This time of year you hear me say this almost every single night... "If you hear thunder or see lightning, go indoors and stay away from windows."
It's Lightning Safety Awareness Week, and just yesterday nearly two dozen New Hampshire Boy Scouts were hospitalized after lightning struck their camp.
Scouts spokesman Greg Osborn says no one was directly hit by the lightning. But some of the kids and a few adults complained of tingling and burning sensations, so they were all treated by either camp nurses or the local hospital.
Osborn says all are good now and actually in good spirits.
Firefighters say the lightning struck near where the Boy Scouts had gathered.
Osborn says the Scouts were under shelter at the time.
But obviously, this didn't serve as enough protection. The electrical charge of lightning is very hot. It's five times the hotness of the sun.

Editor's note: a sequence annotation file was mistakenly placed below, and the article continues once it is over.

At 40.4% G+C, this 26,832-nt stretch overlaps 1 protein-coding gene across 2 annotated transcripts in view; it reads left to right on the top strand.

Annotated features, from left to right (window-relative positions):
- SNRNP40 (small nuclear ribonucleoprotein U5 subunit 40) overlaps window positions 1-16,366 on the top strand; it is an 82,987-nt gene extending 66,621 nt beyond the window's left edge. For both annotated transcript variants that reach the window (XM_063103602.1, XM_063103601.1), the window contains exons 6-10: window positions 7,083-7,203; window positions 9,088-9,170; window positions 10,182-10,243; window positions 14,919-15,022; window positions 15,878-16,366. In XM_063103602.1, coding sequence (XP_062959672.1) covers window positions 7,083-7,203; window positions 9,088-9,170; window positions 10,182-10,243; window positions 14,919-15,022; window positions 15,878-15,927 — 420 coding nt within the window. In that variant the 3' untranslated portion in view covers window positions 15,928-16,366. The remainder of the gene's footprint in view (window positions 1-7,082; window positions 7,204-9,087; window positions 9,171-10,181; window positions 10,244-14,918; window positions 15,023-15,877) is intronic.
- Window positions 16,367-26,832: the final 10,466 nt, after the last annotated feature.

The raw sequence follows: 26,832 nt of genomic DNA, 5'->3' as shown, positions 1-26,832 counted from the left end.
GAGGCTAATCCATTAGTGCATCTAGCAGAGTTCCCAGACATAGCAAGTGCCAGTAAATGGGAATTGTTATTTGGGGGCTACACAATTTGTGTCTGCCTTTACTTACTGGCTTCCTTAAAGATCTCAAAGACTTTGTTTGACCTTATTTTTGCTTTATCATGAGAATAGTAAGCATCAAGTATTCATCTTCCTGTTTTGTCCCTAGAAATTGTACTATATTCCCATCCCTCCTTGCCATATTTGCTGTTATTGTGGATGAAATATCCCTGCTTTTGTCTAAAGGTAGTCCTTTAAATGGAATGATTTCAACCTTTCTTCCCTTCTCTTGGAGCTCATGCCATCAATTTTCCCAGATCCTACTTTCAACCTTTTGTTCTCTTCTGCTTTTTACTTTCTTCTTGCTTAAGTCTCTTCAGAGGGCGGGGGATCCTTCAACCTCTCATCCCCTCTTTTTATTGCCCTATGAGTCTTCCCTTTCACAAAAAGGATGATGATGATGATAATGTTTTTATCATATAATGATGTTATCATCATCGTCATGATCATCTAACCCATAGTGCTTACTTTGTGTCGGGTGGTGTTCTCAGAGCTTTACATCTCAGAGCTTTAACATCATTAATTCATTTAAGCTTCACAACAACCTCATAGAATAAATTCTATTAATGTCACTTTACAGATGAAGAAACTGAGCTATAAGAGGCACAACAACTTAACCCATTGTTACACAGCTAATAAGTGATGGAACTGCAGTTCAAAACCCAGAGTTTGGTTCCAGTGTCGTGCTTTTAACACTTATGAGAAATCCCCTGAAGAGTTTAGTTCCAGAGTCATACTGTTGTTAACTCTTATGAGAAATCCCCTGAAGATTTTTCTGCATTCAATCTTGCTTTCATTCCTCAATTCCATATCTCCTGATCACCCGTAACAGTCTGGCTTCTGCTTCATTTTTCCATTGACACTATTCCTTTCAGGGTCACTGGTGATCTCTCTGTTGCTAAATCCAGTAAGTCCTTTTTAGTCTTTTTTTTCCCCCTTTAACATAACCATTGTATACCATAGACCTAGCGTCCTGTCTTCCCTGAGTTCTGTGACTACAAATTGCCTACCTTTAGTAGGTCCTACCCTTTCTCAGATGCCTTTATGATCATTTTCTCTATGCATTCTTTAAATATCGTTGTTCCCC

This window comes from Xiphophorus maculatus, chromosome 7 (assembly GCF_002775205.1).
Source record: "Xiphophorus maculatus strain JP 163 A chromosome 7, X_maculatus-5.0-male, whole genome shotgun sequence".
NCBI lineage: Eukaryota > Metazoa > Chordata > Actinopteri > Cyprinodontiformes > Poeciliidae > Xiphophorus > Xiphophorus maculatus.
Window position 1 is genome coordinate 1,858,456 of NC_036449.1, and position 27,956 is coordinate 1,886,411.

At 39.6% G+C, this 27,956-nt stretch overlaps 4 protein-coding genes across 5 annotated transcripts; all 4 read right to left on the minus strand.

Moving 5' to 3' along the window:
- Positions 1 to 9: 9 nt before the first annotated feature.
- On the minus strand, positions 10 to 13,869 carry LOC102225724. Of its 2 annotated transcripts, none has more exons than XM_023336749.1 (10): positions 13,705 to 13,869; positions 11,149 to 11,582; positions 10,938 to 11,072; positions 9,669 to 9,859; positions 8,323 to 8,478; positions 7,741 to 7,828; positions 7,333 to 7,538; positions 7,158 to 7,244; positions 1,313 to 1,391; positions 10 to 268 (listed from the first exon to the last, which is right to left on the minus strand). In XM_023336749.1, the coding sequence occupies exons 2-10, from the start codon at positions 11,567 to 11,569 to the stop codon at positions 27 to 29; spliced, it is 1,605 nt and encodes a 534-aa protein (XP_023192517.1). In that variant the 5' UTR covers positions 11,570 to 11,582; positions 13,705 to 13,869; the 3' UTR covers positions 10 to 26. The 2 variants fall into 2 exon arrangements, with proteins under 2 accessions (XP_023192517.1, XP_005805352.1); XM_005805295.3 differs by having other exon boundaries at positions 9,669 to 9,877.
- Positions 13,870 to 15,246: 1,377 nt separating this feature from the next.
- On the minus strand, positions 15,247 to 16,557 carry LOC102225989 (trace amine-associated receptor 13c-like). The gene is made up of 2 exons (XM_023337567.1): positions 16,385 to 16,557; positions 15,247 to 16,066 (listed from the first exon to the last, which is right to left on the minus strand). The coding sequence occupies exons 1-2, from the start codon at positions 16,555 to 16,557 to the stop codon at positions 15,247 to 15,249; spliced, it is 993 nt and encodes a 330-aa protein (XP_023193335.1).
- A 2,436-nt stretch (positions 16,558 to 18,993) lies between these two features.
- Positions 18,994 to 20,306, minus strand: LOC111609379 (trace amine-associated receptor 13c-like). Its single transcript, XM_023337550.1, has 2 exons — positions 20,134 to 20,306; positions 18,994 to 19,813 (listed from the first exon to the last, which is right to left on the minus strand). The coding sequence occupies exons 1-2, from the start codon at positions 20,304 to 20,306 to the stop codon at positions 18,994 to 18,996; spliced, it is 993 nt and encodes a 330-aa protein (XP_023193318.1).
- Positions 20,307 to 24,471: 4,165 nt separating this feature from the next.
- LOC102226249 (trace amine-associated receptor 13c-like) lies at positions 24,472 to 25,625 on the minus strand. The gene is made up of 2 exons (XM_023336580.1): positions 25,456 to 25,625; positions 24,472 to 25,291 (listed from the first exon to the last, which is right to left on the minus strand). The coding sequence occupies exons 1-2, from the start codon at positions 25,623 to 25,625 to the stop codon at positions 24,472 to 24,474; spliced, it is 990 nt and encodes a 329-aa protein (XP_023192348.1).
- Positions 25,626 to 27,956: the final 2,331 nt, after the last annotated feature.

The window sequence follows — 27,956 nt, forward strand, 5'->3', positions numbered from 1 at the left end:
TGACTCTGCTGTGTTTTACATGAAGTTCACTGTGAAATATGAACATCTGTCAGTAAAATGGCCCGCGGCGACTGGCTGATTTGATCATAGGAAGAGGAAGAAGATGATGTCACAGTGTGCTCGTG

The odds of getting struck by lightning are 1 in 500,000 and between 50-100 people each year are injured or killed by lightning strikes.
Around one-third of people that are struck were participating in outside activities...like fishing and boating. But sometimes it happens when you are inside. This can happen when you stand next to a window. Lightning can break windows and travel through plumbing.
Difficulty remembering short-term events, multi-tasking, distractibility, personality changes, accessing old information and coding new information are all examples of what could happen to a person who was struck by lightning.
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